A few minutes after our arrival our tour guide collected us and one other couple for the tour. We're now approaching veteran stage of these tours having done several now but it is always interesting to hear about the slight differences. 

At the start of the tour Lesley, our guide, explained where the barley was grown and malted before arriving at Talisker for grinding. At that point the machine sprung into action making the floor vibrate. Considering the amount of barley that passes through at each time (about nine tons) it's not a huge machine.

The next room is the mash room which is the smelliest room in the place. It's a smell I quite like as the large tubs wash the barley in hot water to remove the sugar. 

Sadly we couldn't see the maturation tanks as the room they are kept in was having a new roof and was not accessible. Instead we went straight to the stills where the machine that splits the spirit was in full flow - the first time we'd seen one working.

Next was a look at some of the barrels sitting around while the whisky matures and picks up some of the notes of the barrel. Talisker use predominately bourbon casks with some sherry. The barrels on view had been there since 1979 and we were told that once the contents were bottled they would be the oldest Talisker to be sold.

Finally we headed for the tasting room. Not knowing what strength the whisky would be I had opted out of tasting but has happy to nose them. The options were the first cut, Talisker 10 yr, 18 yr, 25 yr, 57 North and Distillers Choice.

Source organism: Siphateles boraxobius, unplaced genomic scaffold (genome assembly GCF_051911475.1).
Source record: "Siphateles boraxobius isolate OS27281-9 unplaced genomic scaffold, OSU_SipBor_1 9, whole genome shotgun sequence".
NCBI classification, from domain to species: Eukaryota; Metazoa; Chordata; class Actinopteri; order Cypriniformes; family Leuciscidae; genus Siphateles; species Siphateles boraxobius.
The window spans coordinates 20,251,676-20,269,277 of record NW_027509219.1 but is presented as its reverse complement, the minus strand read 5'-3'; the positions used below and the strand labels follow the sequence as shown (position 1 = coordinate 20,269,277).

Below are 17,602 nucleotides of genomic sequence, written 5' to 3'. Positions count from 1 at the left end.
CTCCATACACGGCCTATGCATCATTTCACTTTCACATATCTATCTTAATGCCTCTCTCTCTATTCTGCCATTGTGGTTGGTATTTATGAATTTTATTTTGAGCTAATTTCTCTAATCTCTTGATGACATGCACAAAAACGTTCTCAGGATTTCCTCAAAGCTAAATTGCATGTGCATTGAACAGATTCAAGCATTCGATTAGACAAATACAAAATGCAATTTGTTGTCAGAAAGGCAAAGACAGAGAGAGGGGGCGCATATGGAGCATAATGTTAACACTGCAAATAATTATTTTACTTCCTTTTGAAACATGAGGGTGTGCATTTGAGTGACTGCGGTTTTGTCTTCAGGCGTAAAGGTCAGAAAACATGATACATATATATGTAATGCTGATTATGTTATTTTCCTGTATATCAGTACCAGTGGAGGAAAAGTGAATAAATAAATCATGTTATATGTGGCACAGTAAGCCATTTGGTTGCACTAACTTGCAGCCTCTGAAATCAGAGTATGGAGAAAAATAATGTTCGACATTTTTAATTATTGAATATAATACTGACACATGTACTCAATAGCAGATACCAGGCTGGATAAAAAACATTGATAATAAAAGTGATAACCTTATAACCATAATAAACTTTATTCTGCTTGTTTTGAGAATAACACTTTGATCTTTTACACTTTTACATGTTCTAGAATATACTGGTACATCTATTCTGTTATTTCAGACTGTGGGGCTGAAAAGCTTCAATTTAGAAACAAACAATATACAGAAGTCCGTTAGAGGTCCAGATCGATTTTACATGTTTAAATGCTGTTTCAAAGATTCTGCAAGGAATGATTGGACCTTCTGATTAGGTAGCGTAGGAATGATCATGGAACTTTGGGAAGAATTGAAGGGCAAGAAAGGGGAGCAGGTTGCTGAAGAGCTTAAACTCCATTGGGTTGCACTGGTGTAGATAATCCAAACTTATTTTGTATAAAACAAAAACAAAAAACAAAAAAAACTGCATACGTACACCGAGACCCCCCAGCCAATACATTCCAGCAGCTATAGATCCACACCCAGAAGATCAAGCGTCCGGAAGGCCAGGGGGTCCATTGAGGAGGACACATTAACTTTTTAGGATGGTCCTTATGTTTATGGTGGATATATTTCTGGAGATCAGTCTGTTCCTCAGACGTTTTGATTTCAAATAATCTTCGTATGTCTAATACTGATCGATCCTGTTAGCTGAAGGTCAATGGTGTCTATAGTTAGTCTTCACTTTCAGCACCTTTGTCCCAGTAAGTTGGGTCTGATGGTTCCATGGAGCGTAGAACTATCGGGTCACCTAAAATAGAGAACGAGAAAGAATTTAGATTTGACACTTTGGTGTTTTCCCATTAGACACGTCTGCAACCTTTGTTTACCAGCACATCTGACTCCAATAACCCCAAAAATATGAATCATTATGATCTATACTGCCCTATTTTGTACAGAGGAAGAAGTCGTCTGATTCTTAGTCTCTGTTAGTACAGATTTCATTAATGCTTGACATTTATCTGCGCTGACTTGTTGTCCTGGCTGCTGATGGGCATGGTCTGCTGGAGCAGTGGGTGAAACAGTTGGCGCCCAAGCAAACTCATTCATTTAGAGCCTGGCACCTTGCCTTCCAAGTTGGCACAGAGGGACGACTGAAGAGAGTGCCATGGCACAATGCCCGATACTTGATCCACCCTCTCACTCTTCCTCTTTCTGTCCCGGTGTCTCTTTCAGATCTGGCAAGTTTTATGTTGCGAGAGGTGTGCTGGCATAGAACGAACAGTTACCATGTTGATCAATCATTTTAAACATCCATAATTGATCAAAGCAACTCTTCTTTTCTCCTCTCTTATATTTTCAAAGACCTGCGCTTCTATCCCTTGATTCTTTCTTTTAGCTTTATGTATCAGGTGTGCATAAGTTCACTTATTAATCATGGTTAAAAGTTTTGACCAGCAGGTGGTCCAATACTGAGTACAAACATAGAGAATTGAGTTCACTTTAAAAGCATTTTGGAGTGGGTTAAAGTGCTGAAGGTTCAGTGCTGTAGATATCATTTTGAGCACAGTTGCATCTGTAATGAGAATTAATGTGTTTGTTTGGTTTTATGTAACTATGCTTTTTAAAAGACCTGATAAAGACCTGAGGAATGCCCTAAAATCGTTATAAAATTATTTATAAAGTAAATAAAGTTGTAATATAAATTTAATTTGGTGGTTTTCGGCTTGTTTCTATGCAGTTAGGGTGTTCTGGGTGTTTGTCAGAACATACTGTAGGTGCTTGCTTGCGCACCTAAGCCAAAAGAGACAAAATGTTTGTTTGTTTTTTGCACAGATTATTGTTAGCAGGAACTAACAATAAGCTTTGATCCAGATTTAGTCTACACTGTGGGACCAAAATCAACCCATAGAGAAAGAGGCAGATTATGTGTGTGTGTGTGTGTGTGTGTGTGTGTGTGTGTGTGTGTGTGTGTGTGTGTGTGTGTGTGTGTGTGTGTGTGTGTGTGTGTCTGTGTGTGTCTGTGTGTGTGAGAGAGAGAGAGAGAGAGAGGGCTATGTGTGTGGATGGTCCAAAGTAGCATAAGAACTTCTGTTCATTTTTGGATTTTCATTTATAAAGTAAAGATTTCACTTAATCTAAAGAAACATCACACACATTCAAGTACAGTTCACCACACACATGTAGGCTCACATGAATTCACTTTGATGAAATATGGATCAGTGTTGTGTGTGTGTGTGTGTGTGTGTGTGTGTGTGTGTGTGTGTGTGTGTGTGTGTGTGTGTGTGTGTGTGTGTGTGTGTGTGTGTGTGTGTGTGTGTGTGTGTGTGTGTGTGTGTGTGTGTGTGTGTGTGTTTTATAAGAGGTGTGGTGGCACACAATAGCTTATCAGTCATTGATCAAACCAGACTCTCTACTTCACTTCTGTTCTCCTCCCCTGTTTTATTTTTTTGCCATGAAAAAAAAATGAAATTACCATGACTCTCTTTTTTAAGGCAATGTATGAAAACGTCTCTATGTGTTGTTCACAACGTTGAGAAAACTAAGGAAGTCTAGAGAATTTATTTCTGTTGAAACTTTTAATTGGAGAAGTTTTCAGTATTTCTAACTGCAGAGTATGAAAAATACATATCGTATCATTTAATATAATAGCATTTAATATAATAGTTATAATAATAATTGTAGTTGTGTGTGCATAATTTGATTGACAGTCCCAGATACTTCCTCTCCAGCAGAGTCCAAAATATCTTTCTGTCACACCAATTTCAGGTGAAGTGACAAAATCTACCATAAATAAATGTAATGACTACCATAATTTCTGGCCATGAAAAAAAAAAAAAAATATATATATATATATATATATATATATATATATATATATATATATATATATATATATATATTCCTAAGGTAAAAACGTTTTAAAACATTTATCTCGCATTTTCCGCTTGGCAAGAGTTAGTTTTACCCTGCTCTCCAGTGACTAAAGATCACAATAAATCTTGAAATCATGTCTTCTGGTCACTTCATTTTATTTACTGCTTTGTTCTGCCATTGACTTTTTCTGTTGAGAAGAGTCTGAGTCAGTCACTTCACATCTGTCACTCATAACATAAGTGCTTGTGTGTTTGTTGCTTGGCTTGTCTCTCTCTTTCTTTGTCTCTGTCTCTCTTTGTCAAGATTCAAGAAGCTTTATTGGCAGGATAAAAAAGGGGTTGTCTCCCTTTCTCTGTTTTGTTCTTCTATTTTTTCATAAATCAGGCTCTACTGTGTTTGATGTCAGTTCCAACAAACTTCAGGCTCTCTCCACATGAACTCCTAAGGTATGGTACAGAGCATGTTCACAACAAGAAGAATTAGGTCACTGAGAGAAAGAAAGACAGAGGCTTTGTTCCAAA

The first cut was the clear spirit that comes out of the stills before it goes into the barrel. It smelt very sweet but with hardly a hint of peat. Those who tasted it said it was surprisingly sweet. Next a few drops of water were added which brought the smokiness out.

These steps were repeated for the five whiskies which my husband enjoyed tasting. At the end I decided to smell the first cut again. It now smelt incredibly peaty but you wouldn't want to taste it!

Having finished the tour we headed back to Portree for a late lunch. In Portree harbour is a fab fish & chip shop. Well worth a visit as they do the best chips I've had in a long time.

The downside of visiting Skye at this time of year is that is gets dark early and so sightseeing finishes early.